Women who quit smoking before they get pregnant may save their babies' lives, says a new study of more than 3 million births.
Looking at the data, researchers from the US Centres for Disease Control and Prevention found that smoking during pregnancy resulted in 5% to 8%of all premature births and 13% to 19% of full-term babies with a low birth weight.
Researchers also found that 5% to 7% of deaths among the premature infants - and 23% to 34% of deaths caused by SIDS - could have been prevented if the mother had not smoked.
The CDC researchers examined data on 3.3 million births of single babies across the country (with the exception of California) during 2002. About 11.5% (386 000) of those babies had mothers who smoked during pregnancy.
Millions of lives and dollars at risk
If all women quit smoking during pregnancy, health care costs in the United States could be reduced by about $232 million a year and there would be improved overall health for mothers and babies, according to the researchers.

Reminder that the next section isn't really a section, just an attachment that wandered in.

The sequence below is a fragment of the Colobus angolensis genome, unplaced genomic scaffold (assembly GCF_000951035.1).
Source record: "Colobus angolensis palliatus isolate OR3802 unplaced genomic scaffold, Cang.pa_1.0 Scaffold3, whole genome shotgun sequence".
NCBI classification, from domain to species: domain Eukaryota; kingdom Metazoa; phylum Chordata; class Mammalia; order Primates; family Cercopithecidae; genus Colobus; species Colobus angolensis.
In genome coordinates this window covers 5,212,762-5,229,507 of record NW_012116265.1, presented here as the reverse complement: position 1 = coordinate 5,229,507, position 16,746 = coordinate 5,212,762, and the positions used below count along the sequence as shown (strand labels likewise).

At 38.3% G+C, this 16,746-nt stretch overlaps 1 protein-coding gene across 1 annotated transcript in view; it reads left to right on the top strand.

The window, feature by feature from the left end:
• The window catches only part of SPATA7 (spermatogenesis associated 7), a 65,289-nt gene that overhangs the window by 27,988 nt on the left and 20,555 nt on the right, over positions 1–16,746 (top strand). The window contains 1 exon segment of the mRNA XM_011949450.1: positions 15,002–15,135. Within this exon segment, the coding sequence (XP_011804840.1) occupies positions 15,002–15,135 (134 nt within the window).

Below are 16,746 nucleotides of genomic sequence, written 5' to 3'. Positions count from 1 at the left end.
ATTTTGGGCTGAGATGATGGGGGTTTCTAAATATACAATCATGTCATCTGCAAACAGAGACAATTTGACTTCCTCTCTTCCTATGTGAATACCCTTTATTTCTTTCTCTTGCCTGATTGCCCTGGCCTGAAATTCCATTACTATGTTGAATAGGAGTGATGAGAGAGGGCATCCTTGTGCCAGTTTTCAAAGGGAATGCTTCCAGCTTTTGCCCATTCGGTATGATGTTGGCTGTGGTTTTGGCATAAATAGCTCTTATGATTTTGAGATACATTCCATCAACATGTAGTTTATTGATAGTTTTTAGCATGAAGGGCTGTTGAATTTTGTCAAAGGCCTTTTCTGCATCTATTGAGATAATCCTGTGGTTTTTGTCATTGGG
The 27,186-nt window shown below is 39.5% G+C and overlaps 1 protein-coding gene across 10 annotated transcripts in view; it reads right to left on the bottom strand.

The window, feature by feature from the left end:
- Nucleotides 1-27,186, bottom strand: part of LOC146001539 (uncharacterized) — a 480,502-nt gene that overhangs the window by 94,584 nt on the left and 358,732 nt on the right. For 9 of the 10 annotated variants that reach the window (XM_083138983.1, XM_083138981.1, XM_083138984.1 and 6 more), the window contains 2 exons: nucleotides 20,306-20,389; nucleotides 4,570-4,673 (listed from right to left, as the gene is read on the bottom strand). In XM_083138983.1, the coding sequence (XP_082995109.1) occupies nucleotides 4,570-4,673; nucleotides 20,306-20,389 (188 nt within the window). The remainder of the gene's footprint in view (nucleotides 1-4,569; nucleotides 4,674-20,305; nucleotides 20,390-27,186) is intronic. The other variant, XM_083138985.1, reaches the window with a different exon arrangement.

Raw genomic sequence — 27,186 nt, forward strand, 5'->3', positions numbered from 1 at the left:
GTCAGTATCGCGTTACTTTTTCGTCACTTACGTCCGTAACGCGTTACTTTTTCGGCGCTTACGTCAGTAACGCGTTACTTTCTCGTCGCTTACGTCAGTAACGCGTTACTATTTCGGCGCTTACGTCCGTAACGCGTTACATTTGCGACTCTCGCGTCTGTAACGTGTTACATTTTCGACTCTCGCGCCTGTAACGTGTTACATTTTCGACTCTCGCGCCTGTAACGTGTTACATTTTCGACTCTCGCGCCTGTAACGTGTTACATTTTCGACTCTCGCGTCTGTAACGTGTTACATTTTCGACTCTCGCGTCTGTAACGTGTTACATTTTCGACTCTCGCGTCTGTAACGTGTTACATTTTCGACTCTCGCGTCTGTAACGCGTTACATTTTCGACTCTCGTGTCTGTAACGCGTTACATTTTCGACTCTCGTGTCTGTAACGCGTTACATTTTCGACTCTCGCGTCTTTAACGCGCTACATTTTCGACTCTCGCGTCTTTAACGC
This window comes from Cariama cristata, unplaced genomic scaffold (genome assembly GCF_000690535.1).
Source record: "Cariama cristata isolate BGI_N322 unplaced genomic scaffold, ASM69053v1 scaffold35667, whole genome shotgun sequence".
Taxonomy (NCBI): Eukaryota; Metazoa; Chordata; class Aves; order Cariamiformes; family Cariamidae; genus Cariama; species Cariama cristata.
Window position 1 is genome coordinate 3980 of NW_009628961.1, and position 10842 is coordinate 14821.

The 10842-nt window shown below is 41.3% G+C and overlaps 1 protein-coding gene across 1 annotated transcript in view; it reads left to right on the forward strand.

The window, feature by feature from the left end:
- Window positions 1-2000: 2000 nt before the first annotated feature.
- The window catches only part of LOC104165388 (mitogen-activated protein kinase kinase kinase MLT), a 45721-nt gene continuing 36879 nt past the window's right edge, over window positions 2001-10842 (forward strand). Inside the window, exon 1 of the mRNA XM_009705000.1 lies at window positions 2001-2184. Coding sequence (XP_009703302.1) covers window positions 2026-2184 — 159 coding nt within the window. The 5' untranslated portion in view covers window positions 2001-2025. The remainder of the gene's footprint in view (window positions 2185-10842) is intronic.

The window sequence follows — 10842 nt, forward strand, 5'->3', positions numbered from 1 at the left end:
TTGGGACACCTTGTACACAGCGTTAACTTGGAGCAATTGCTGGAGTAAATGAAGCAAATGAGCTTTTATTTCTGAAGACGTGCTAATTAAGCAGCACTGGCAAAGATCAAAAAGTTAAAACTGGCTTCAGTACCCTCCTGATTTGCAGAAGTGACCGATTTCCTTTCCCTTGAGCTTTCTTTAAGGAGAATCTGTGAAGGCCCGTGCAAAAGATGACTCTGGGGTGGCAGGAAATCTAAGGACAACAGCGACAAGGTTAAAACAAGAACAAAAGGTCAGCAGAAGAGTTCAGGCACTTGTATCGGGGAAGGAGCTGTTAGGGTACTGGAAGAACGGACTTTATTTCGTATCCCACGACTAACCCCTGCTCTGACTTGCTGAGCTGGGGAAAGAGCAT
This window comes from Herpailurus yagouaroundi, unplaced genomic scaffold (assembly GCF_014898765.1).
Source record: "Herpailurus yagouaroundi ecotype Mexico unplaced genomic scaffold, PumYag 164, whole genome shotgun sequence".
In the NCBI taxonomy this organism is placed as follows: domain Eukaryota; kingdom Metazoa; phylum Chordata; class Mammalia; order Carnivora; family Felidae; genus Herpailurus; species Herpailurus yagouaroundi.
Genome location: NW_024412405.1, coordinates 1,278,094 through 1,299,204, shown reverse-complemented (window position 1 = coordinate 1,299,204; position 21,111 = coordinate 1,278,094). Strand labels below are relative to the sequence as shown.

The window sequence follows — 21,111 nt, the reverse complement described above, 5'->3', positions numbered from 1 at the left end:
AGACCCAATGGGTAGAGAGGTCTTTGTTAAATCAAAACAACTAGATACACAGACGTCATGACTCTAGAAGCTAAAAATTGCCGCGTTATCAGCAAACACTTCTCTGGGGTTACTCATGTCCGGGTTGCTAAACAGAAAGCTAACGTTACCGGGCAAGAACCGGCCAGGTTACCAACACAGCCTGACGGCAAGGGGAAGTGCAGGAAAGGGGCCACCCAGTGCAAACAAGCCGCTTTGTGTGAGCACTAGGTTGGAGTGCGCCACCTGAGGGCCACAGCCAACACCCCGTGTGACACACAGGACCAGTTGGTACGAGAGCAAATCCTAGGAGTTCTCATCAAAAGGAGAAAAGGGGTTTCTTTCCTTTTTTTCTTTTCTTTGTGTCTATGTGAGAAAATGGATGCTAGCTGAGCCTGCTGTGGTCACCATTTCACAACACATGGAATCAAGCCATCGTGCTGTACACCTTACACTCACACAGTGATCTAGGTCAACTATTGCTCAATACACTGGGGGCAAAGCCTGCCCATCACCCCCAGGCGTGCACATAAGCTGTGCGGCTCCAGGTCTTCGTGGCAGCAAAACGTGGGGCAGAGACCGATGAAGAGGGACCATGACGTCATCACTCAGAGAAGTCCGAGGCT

"We know that about half of women quit when they find out that they are pregnant, but a lot of women are still smoking during pregnancy," lead investigator Patricia Dietz said in a news release from the Centre for the Advancement of Health.
"The percentage of SIDS deaths that might be avoided with smoking cessation is a significant number. For women who smoke and are considering pregnancy, we strongly recommend that they get preconception counseling for smoking cessation," Dr Diane Ashton, deputy medical director of the March of Dimes, said in the news release. The study appears in the American Journal of Preventive Medicine. - (HealthDay News, June 2010)